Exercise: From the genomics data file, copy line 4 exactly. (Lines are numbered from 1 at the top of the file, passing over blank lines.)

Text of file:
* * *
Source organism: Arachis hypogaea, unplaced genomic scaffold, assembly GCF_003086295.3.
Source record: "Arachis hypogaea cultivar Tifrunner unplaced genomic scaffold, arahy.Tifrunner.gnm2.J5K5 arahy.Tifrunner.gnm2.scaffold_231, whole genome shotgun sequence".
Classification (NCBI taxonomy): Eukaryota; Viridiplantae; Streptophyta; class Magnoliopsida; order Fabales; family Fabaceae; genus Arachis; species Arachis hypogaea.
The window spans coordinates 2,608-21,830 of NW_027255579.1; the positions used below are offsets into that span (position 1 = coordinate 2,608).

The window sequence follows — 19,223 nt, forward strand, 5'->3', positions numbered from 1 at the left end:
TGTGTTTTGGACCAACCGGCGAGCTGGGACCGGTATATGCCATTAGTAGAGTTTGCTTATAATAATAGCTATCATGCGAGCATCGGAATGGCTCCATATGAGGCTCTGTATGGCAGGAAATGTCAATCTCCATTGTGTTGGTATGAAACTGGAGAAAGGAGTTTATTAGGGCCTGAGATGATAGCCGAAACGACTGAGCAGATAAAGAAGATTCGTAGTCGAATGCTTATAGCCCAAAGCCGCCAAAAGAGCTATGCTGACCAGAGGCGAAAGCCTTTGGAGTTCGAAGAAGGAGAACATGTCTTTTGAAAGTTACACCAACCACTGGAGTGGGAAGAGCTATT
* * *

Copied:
The window spans coordinates 2,608-21,830 of NW_027255579.1; the positions used below are offsets into that span (position 1 = coordinate 2,608).